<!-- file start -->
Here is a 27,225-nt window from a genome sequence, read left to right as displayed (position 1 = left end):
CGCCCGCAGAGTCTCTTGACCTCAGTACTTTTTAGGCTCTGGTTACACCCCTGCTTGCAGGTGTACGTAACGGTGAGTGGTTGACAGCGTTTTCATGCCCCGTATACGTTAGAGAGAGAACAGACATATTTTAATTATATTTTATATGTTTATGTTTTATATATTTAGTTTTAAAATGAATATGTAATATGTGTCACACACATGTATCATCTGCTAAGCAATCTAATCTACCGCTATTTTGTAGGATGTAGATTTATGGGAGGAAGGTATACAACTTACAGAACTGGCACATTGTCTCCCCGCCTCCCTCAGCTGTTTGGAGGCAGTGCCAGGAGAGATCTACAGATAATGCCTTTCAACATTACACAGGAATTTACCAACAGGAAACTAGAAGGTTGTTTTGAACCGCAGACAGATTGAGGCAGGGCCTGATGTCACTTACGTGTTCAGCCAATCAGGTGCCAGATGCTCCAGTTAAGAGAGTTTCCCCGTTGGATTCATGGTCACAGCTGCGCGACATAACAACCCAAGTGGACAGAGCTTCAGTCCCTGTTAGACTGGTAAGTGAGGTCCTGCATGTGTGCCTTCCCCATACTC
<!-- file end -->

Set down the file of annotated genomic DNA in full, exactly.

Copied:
Here is a 27,225-nt window from a genome sequence, read left to right as displayed (position 1 = left end):
CGCCCGCAGAGTCTCTTGACCTCAGTACTTTTTAGGCTCTGGTTACACCCCTGCTTGCAGGTGTACGTAACGGTGAGTGGTTGACAGCGTTTTCATGCCCCGTATACGTTAGAGAGAGAACAGACATATTTTAATTATATTTTATATGTTTATGTTTTATATATTTAGTTTTAAAATGAATATGTAATATGTGTCACACACATGTATCATCTGCTAAGCAATCTAATCTACCGCTATTTTGTAGGATGTAGATTTATGGGAGGAAGGTATACAACTTACAGAACTGGCACATTGTCTCCCCGCCTCCCTCAGCTGTTTGGAGGCAGTGCCAGGAGAGATCTACAGATAATGCCTTTCAACATTACACAGGAATTTACCAACAGGAAACTAGAAGGTTGTTTTGAACCGCAGACAGATTGAGGCAGGGCCTGATGTCACTTACGTGTTCAGCCAATCAGGTGCCAGATGCTCCAGTTAAGAGAGTTTCCCCGTTGGATTCATGGTCACAGCTGCGCGACATAACAACCCAAGTGGACAGAGCTTCAGTCCCTGTTAGACTGGTAAGTGAGGTCCTGCATGTGTGCCTTCCCCATACTC